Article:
The findings of an independent review into remote hearings during the Covid-19 pandemic will be unveiled a few days later than planned after more than 1,000 responses were received. Meanwhile, frontline lawyers continue to express concern about the impact of remote hearings for clients.

The Civil Justice Council commissioned a review led by Dr Natalie Byrom, director of research at the Legal Education Foundation, to gather feedback on the impact of coronavirus measures on the civil justice system. The findings were due to be published today but will now be published next Wednesday ‘in order to be able to properly consider and include the vast number of responses received’, the council said. 

Last week the lord chief justice, Lord Burnett of Maldon, told peers that judges and practitioners had found the use of remote hearings successful and often more convenient in many types of case. He also sensed from practitioners and judges that there will be increased demand for remote technology.

Philippa Bruce, a family solicitor at Kent Law Clinic, told the Gazette that although telephone hearings can be efficient for the court, they are not as successful for clients.

Bruce said: ‘We rely a lot on body language and eye contact in court hearings to ensure that the judge has understood a point, or that the client is content with what you are saying on their behalf. Without being able to see one another, clients may feel less confident as to whether the hearing is going well. It’s hard to reassure a client during a telephone hearing.

‘Telephone hearings also do not allow for any meaningful pre-hearing discussion with your opponent that you would usually have at court. Yes, you could ring or video-conference them beforehand, but many of us are working at home without work phones and although we may have become accustomed to letting our client in to our home, few of us would feel the same about sharing this with another party.’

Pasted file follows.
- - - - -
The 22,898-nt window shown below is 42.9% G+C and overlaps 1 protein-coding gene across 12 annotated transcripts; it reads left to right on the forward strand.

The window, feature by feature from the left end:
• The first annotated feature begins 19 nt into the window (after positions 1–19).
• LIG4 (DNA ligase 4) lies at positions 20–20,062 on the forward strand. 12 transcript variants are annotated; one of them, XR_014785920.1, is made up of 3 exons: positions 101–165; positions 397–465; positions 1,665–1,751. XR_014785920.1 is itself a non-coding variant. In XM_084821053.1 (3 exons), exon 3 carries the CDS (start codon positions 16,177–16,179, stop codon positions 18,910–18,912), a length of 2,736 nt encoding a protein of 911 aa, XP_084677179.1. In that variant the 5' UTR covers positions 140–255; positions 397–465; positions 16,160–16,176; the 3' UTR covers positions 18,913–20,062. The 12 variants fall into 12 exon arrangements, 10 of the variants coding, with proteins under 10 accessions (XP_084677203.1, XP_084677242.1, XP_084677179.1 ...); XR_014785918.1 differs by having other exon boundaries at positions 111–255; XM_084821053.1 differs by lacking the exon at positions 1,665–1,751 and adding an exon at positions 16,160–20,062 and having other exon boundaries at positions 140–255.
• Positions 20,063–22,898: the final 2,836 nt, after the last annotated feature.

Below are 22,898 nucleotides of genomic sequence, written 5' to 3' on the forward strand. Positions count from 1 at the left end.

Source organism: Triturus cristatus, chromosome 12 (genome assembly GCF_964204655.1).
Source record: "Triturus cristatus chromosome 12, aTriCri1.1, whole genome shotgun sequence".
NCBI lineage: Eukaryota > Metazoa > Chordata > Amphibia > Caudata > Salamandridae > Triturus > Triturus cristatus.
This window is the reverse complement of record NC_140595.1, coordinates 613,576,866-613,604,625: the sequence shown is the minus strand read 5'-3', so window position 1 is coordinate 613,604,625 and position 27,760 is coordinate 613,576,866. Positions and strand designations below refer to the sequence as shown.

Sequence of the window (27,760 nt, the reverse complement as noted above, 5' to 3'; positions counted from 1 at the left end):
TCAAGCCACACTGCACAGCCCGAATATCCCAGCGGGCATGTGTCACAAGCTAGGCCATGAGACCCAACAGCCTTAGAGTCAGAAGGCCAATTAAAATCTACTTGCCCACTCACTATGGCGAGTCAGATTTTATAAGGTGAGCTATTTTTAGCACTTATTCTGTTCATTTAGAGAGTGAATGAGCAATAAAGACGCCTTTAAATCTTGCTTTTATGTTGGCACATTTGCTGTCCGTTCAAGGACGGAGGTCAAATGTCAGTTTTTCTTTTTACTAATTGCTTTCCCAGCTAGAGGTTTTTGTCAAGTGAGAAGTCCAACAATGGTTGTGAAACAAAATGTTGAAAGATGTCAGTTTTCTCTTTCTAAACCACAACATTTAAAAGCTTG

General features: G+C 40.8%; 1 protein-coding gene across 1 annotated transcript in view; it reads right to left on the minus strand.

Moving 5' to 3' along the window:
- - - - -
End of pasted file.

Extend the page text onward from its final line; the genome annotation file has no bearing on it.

Stephensons Solicitors' Rachel Benett, an associate solicitor in the family department in Manchester, said many clients do not have access to a laptop, smartphone or reliable internet connection.

She said: ‘Connections coming and going, pictures freezing, and not always being able to hear everything that is being said can be unsettling and potentially unfair. This is especially concerning if parents are having to give oral evidence. For the most serious decisions including the removal of children from their parents’ care, either at an interim stage or permanently, the fairness of the process is crucial, and as well as the process actually being fair, it is important that it appears to be fair and that all involved can have confidence in it.

‘The issues are even more concerning where parents are vulnerable. Many parents involved in care proceedings have learning difficulties or disabilities and mental health needs, some require interpreters. It is exceptionally difficult to ensure that they are fully and fairly involved in remote hearings. All of these concerns are exacerbated where parties are in person as is often the case in private law proceedings.’


*The Law Society is keeping the coronavirus situation under review and monitoring the advice it receives from the Foreign & Commonwealth Office and Public Health England.